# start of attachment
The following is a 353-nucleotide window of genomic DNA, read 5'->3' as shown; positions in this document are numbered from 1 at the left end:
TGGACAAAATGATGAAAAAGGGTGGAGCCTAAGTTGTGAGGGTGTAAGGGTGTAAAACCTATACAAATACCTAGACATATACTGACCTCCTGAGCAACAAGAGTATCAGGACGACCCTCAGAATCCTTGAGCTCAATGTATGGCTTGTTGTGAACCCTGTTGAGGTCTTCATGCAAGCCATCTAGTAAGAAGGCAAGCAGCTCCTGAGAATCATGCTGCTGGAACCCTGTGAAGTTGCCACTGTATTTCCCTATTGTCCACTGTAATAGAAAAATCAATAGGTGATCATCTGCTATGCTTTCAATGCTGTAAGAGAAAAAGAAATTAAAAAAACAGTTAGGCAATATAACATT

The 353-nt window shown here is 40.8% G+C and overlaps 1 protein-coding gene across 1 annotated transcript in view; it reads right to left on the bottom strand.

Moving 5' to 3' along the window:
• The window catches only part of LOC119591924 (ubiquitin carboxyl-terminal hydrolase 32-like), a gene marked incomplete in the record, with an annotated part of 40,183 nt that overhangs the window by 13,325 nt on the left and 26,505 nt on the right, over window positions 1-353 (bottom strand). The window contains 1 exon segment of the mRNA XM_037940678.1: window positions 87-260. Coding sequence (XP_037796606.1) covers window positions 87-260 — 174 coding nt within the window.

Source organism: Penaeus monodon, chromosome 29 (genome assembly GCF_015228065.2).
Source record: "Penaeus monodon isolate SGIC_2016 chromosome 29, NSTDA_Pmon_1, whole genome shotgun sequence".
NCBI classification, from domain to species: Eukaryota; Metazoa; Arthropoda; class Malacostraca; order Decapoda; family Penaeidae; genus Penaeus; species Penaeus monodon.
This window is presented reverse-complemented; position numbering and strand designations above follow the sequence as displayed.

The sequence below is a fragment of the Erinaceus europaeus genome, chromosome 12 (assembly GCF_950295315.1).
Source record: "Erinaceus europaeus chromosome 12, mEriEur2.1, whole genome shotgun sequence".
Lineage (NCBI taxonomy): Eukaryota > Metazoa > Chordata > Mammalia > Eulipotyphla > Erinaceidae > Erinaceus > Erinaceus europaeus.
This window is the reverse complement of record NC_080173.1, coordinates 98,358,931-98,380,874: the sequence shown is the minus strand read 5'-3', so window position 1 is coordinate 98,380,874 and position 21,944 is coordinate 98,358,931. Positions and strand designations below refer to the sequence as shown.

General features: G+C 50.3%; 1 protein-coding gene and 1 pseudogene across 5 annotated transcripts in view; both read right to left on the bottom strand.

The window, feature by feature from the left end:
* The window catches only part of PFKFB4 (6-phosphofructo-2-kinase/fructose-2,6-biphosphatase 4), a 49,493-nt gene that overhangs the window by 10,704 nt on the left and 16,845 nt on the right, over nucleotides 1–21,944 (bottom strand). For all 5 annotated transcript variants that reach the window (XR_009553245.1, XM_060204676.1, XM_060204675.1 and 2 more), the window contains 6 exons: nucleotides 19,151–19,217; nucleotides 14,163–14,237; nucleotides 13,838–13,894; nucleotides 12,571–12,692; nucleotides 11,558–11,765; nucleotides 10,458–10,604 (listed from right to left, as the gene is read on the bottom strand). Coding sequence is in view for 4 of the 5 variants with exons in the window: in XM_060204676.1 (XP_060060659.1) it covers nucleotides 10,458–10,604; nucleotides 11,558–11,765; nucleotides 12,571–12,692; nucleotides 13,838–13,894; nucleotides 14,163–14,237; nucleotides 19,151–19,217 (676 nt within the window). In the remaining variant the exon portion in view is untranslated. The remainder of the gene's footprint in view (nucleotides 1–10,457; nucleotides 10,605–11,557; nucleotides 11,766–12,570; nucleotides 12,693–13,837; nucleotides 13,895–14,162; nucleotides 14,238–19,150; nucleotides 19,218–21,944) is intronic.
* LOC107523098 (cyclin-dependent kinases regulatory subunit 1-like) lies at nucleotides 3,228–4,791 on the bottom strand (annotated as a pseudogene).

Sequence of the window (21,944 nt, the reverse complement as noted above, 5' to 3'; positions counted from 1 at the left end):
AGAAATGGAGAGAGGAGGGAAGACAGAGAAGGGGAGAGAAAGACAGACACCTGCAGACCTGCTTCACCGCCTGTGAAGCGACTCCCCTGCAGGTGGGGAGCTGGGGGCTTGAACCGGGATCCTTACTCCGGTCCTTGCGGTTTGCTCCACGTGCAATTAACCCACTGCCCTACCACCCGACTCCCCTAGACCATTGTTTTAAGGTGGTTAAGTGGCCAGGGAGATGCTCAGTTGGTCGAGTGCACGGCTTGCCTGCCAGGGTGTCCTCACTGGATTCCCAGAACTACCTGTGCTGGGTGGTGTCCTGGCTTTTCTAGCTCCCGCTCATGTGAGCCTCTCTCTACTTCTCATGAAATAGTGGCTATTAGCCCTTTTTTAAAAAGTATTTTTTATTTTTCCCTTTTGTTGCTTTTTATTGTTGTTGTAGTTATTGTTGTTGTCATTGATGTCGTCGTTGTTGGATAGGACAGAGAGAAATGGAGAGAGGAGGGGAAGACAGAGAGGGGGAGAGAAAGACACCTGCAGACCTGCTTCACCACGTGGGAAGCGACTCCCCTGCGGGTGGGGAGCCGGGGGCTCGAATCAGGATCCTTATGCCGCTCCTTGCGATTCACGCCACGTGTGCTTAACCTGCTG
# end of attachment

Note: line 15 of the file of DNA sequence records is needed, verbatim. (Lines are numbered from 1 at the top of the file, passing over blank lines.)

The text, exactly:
The window, feature by feature from the left end: